Training Cats

How to Stop a Cat from Scratching

Cats need to scratch. It’s not something they do just to annoy you, wake you from a beautiful sleep, only to torment you with their claws two hours later. They are not selfishly trying to test your last bit of restraint and are certainly not concerned with the fact that their habit ruins your furniture. They need to scratch for the health of their claws. Stopping a cat from scratching is like stopping a train wreck with your bare hands. Unless you are harboring a super power, it isn’t going to happen. The best you can hope for is teaching them the appropriate place to scratch.

Your basic goal is to ask your cat to take his habits to a more appropriate location. This means you want to dissuade him from scratching in those areas that he enjoys that do damage, such as the edge of the bed, the edge of the sofa, the wall, and any other inconvenient place he can find that will tear through your nerves. You then want to encourage him to scratch in places that are acceptable and won’t do any damage like a scratching post. Unfortunately for him, you are asking to give up numerous areas that please him for one or two areas that please you. Sometimes the transition can be a bit rocky.

When you are choosing a scratching post, or two, make and attempt to get something that perhaps vaguely resembles one of his favorite scratching places. Color is inconsequential but size and height of comparable proportions can make a difference when it comes to his willingness to make the transition.

Scratching posts now come in a variety of configurations. You can now get anything from a simple scratching post to an entire scratching haven complete with hide away peep holes, sleeping areas, and various toys. Some cats are intimidated by the huge play places with scratching posts and peek a boo features while others find them completely and totally the playground of cat Heaven. Knowing which way your feline warrior is likely to swing depends on knowing his personality, and a little bit of luck.

If you have a cat who is determined to play amongst your blankets, even when your only goal is to make the bed, or who likes to find the most ironic and downright silly places to hide and sleep, chances are he’s going to love his own little kingdom. If your cat lacks the same enthusiasm for play as he does for things that require basic energy to accomplish (the basic Garfield syndrome) then he’s probably not going to be interested in a play castle for cats.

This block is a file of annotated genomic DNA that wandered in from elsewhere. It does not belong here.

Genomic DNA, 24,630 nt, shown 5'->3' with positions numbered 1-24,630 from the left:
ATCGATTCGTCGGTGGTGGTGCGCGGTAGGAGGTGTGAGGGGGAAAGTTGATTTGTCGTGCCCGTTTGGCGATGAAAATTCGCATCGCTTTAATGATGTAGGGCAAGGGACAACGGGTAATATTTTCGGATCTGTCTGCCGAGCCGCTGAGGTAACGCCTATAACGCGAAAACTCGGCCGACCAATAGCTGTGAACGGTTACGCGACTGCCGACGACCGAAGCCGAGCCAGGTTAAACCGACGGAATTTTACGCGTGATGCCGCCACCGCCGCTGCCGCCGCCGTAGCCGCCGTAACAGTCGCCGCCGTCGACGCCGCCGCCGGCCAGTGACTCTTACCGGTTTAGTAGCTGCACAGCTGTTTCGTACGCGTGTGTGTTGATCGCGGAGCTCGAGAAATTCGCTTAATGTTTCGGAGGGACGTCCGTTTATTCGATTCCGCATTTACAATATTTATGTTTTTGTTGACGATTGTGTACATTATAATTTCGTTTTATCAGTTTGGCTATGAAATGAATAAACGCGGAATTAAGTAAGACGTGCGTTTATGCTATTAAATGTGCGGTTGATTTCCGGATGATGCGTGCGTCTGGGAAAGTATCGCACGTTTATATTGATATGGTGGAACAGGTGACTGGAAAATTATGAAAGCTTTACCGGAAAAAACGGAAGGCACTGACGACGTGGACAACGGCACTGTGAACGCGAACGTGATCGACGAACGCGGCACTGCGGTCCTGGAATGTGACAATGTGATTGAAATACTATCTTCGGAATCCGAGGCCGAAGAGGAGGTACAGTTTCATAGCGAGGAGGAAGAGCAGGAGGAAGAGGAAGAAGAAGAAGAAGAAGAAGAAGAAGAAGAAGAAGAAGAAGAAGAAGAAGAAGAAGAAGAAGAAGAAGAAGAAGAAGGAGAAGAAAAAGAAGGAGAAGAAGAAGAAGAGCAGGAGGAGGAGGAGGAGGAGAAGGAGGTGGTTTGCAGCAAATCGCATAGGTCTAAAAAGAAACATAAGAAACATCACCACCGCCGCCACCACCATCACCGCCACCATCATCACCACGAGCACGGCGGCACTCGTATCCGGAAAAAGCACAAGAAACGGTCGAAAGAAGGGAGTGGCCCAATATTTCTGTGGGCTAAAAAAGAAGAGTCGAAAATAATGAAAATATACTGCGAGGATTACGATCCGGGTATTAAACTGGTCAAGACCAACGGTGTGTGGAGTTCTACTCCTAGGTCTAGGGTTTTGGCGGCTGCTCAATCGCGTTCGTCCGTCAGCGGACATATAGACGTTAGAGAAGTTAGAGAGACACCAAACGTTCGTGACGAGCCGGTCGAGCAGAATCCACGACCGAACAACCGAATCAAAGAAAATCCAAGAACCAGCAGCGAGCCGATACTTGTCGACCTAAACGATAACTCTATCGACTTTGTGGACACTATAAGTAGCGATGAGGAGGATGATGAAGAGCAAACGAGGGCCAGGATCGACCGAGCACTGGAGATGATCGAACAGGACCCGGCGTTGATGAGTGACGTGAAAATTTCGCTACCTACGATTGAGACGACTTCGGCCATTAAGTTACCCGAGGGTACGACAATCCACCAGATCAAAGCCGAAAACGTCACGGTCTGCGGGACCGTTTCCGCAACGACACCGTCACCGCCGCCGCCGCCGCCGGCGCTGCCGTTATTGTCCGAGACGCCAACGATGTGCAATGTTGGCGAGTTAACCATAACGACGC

Some cats just prefer a regular piece of wood with nothing fancy or made up about it. A friend of mine went through three types of scratching posts before his cat made the choice, a spare 2 x 4 that was left over from remodeling his kitchen. Sometimes a cat will simply let you know his needs and all you have to do is pay attention.

In all fairness, asking him not to scratch unless you can offer him an alternative. If you’re bringing home a new kitten, a scratching area should be on the list of necessities right next to the litter box and food. If you already have a cat (which means you already have a scratching problem) then the sooner you can come home with a scratching post, the better. The longer you allow the behavior, the harder it is going to be to break it.

Some cats are unfairly easy. Simply showing them their new area to scratch and play is enough. Other cats believe you have just brought them some alien testing device that will track and record their every thought and bolt from its use with the same lack of logic. As of yet there is no book on the psychology of a cat to allow humans to understand such erratic behaviors. Either way, we’re going to assume for argument’s sake that he took off and refused to even be social for three days when you brought him home his own palace.

Cats tend to prefer rougher surfaces to graze their nail against. They like to stretch their long bodies to their fullest to get a good long scratch going, and they like to do it against a secure environment. Thus, bringing home something small, soft, and able to be blown over by his sneeze is not likely to go over well. Make it solid. Make is useful, and he might be a bit more interested.

Don’t pretend you know how to be a cat. Decidedly crouching on the floor and showing your cat the basics of scratching isn’t likely to train him to do anything but to see you as odd, at least a little more so for the moment. By now you’ve probably noticed where his favorite scratching places are. Leave the scratching post there, at least for now, so the he sees he has a better option. Hiding it in the back corner of the basement isn’t going to draw him to it.

Punishing him isn’t going make sense to your cat. You can sometimes defer a cat from scratching in one particular area by using noise. A quick loud noise that he can not associate with you can often be enough to deter him from scratching in one particular area. In his mind, the sofa made that horrible noise when he went to go scratch it.

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